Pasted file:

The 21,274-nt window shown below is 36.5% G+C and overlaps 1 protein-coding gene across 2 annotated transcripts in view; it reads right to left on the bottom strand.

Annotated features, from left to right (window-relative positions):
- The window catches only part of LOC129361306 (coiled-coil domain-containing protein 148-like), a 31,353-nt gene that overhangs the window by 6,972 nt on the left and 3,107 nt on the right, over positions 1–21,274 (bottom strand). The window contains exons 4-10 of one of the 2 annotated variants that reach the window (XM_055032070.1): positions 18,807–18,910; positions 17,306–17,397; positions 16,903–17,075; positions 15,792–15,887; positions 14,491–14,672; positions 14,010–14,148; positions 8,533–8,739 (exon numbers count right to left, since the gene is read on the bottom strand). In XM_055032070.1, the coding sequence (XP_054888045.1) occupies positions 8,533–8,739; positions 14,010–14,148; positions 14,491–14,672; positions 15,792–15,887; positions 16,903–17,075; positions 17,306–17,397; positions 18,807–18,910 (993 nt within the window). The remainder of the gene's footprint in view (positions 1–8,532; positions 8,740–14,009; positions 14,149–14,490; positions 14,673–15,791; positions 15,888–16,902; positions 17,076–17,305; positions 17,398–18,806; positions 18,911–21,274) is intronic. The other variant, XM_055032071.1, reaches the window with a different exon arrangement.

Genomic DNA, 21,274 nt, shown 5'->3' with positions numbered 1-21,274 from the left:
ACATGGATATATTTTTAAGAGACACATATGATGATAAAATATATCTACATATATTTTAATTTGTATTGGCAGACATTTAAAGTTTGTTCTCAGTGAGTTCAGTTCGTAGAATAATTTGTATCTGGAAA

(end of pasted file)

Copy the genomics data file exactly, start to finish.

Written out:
The 21,274-nt window shown below is 36.5% G+C and overlaps 1 protein-coding gene across 2 annotated transcripts in view; it reads right to left on the bottom strand.

Annotated features, from left to right (window-relative positions):
- The window catches only part of LOC129361306 (coiled-coil domain-containing protein 148-like), a 31,353-nt gene that overhangs the window by 6,972 nt on the left and 3,107 nt on the right, over positions 1–21,274 (bottom strand). The window contains exons 4-10 of one of the 2 annotated variants that reach the window (XM_055032070.1): positions 18,807–18,910; positions 17,306–17,397; positions 16,903–17,075; positions 15,792–15,887; positions 14,491–14,672; positions 14,010–14,148; positions 8,533–8,739 (exon numbers count right to left, since the gene is read on the bottom strand). In XM_055032070.1, the coding sequence (XP_054888045.1) occupies positions 8,533–8,739; positions 14,010–14,148; positions 14,491–14,672; positions 15,792–15,887; positions 16,903–17,075; positions 17,306–17,397; positions 18,807–18,910 (993 nt within the window). The remainder of the gene's footprint in view (positions 1–8,532; positions 8,740–14,009; positions 14,149–14,490; positions 14,673–15,791; positions 15,888–16,902; positions 17,076–17,305; positions 17,398–18,806; positions 18,911–21,274) is intronic. The other variant, XM_055032071.1, reaches the window with a different exon arrangement.

Genomic DNA, 21,274 nt, shown 5'->3' with positions numbered 1-21,274 from the left:
ACATGGATATATTTTTAAGAGACACATATGATGATAAAATATATCTACATATATTTTAATTTGTATTGGCAGACATTTAAAGTTTGTTCTCAGTGAGTTCAGTTCGTAGAATAATTTGTATCTGGAAA